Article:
OMC: How do you pitch sponsors? And what else do you have going on that people can get involved?

LO: My approach to sponsors is more so what I do for the community. Yes, what I do on the ice and how hard I work as an athlete but very rarely is an athlete so dominant in a sport that has no market space to draw anything in. Shani Davis is the Michael Jordan of speed skating, but he’s still very low key, humble person. He doesn’t have the dollars being thrown at him like Michael Jordan.

He doesn’t have the "Air Shani" brand. He could, but how do you create a market when there is no market? By doing community events. By staying consistent with what you’re working towards. By getting creative with your marketing approach. That’s what I’m doing now with Okanjo, doing an auction to auction off new branding space (on my face). It will have great camera angles. It will have great TV time, should that moment arise. And it’ll broaden the creativity in sponsoring and marketing. Sponsors want to have their brand be seen. Every time before you start a race the zoom in on your face. When you finish it zooms in on your face.

OMC: Have you been able to find support here in Milwaukee?

LO: This is my first, really only attempt, to reach out. I haven’t really reached out at all since I graduated. This is the year of the Olympics. You have to try the branding approach. Marquette is a tremendous community with so many great alumni. Was it last spring when they had Hank Aaron talk? That was ridiculous! I was sad I was out of town for that. I would’ve shown up randomly. It would be fun to do something that makes Marquette proud but also gets before the alumni like this is what an alum does and hopefully I’m doing a good job at it. We’ll see what kind of progress I make.

Milwaukee’s the home of so much great history in speed skating. We just need to get it front of the people of Milwaukee more often. There are so many great skaters in the area. This might be the beginning of something. Let’s get more of the kids skating. You just need that constant community outreach.

The Pettit used to have 100,000 people watch races back when it was outdoor skating. Twenty below, freezing, and 100,000 people were watching speed skating. We need to make that happen again. I want to get the word out about skating, I want to get the word out about the Pettit. It’s a great facility run by wonderful people. I love the people I get a chance to train with. It’s a great community but it’s a very small community and it should be bigger.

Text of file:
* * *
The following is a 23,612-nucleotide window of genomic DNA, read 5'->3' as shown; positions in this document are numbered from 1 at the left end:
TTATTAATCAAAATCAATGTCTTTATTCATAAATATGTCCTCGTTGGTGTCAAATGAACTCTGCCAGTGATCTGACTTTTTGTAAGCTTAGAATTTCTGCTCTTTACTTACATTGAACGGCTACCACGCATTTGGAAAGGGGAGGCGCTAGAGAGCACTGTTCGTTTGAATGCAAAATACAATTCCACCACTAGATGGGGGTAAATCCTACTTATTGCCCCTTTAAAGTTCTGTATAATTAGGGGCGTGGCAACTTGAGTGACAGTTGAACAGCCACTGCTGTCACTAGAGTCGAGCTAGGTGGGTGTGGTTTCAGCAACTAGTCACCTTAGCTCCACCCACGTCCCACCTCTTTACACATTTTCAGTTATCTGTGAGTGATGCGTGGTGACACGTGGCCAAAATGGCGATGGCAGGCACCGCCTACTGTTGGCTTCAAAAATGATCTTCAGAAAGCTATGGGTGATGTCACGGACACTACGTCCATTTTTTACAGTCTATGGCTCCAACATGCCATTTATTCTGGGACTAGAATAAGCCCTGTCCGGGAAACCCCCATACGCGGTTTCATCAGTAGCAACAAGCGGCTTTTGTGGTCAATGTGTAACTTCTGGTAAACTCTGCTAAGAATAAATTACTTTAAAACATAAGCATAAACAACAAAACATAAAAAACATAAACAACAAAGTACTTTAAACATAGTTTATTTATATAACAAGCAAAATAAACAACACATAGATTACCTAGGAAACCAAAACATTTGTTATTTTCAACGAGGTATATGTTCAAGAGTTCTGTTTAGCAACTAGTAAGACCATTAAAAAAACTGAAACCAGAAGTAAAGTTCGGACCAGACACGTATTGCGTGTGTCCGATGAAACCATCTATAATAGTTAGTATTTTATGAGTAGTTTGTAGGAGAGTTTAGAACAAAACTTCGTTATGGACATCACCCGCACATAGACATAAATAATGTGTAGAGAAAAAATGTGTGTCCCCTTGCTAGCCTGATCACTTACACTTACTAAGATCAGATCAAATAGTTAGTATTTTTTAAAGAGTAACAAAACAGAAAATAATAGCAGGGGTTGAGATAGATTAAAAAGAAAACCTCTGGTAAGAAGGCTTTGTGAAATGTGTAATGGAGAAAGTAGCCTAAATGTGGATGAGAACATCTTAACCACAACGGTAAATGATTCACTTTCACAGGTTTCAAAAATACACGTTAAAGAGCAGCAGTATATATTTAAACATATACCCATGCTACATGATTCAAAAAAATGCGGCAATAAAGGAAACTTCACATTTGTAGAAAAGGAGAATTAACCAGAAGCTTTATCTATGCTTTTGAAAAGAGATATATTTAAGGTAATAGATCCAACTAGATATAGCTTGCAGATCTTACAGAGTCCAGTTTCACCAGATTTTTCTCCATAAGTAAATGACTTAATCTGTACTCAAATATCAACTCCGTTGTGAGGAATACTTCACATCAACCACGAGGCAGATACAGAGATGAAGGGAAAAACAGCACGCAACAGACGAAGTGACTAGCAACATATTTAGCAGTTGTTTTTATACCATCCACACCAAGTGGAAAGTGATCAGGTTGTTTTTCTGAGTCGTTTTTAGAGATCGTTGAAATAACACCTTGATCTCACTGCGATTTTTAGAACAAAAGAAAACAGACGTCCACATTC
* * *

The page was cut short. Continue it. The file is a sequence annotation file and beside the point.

Jim Owczarski is an award-winning sports journalist and comes to Milwaukee by way of the Chicago Sun-Times Media Network.

A three-year Wisconsin resident who has considered Milwaukee a second home for the better part of seven years, he brings to the market experience covering nearly all major and college sports.

To this point in his career, he has been awarded six national Associated Press Sports Editors awards for investigative reporting, feature writing, breaking news and projects. He is also a four-time nominee for the prestigious Peter J. Lisagor Awards for Exemplary Journalism, presented by the Chicago Headline Club, and is a two-time winner for Best Sports Story. He has also won numerous other Illinois Press Association, Illinois Associated Press and Northern Illinois Newspaper Association awards.

Jim's career started in earnest as a North Central College (Naperville, Ill.) senior in 2002 when he received a Richter Fellowship to cover the Chicago White Sox in spring training. He was hired by the Naperville Sun in 2003 and moved on to the Aurora Beacon News in 2007 before joining

In that time, he has covered the events, news and personalities that make up the PGA Tour, LPGA Tour, Major League Baseball, the National Football League, the National Hockey League, NCAA football, baseball and men's and women's basketball as well as boxing, mixed martial arts and various U.S. Olympic teams.

Golf aficionados who venture into Illinois have also read Jim in GOLF Chicago Magazine as well as the Chicago District Golfer and Illinois Golfer magazines.